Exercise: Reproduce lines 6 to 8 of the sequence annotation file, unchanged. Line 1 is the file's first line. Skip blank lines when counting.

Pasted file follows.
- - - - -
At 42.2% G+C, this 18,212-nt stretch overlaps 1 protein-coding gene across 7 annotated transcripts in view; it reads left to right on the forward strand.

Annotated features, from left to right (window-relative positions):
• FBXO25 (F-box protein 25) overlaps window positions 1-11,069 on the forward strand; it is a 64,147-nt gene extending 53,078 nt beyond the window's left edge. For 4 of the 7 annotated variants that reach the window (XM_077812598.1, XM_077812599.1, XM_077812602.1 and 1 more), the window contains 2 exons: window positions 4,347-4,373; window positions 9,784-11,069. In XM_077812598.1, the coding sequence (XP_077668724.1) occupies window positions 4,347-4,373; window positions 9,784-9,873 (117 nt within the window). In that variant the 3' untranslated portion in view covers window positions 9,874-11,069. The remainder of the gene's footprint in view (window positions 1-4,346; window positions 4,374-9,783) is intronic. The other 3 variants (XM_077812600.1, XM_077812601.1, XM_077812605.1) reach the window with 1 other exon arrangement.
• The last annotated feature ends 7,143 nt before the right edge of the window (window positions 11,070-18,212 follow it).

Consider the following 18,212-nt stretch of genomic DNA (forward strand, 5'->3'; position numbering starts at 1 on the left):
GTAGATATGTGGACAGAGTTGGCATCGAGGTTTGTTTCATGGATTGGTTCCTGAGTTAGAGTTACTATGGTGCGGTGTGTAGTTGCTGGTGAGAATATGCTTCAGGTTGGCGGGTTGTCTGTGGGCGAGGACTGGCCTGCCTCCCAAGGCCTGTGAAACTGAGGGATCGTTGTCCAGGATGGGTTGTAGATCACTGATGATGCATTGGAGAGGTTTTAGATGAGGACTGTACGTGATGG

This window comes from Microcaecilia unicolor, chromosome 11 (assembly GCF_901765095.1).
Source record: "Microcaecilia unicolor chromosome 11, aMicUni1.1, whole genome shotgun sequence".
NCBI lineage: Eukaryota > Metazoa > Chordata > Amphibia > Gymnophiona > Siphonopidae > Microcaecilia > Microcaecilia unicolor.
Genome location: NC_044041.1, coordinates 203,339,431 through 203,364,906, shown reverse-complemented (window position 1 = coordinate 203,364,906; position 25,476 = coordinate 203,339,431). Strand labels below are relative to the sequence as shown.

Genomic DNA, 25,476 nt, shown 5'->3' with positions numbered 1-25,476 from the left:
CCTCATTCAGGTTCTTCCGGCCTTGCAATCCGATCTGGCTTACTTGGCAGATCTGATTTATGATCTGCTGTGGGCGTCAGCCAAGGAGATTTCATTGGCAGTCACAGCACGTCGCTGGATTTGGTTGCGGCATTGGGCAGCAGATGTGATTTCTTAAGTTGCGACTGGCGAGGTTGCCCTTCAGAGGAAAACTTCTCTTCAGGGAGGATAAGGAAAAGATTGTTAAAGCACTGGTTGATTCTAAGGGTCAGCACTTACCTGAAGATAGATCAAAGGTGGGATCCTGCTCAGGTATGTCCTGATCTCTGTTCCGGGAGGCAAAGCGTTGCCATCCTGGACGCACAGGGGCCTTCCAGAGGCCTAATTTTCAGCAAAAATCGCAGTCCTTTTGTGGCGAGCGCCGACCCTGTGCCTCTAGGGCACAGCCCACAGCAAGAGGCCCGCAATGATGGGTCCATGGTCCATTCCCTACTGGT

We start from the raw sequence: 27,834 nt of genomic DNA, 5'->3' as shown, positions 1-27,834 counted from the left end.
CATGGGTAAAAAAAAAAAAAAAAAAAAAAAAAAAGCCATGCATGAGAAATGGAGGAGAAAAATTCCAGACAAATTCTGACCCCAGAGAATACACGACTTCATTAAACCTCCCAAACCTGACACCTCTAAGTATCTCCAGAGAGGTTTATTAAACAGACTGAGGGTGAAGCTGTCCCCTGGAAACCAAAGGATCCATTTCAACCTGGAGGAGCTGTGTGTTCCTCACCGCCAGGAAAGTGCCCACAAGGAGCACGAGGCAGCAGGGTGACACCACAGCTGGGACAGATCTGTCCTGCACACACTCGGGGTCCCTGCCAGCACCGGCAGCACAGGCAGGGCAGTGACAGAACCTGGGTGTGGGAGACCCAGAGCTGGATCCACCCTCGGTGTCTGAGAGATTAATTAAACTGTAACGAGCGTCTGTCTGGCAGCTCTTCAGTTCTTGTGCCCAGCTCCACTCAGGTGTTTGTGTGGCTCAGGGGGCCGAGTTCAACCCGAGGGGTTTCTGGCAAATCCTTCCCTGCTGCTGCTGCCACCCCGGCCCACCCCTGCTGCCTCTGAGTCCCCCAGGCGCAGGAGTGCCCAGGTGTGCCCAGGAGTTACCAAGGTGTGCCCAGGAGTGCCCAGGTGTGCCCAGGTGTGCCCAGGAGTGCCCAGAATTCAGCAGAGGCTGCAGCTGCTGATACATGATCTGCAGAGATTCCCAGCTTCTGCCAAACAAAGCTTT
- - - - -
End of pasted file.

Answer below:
GTAGATATGTGGACAGAGTTGGCATCGAGGTTTGTTTCATGGATTGGTTCCTGAGTTAGAGTTACTATGGTGCGGTGTGTAGTTGCTGGTGAGAATATGCTTCAGGTTGGCGGGTTGTCTGTGGGCGAGGACTGGCCTGCCTCCCAAGGCCTGTGAAACTGAGGGATCGTTGTCCAGGATGGGTTGTAGATCACTGATGATGCATTGGAGAGGTTTTAGATGAGGACTGTACGTGATGG

This window comes from Microcaecilia unicolor, chromosome 11 (assembly GCF_901765095.1).
Source record: "Microcaecilia unicolor chromosome 11, aMicUni1.1, whole genome shotgun sequence".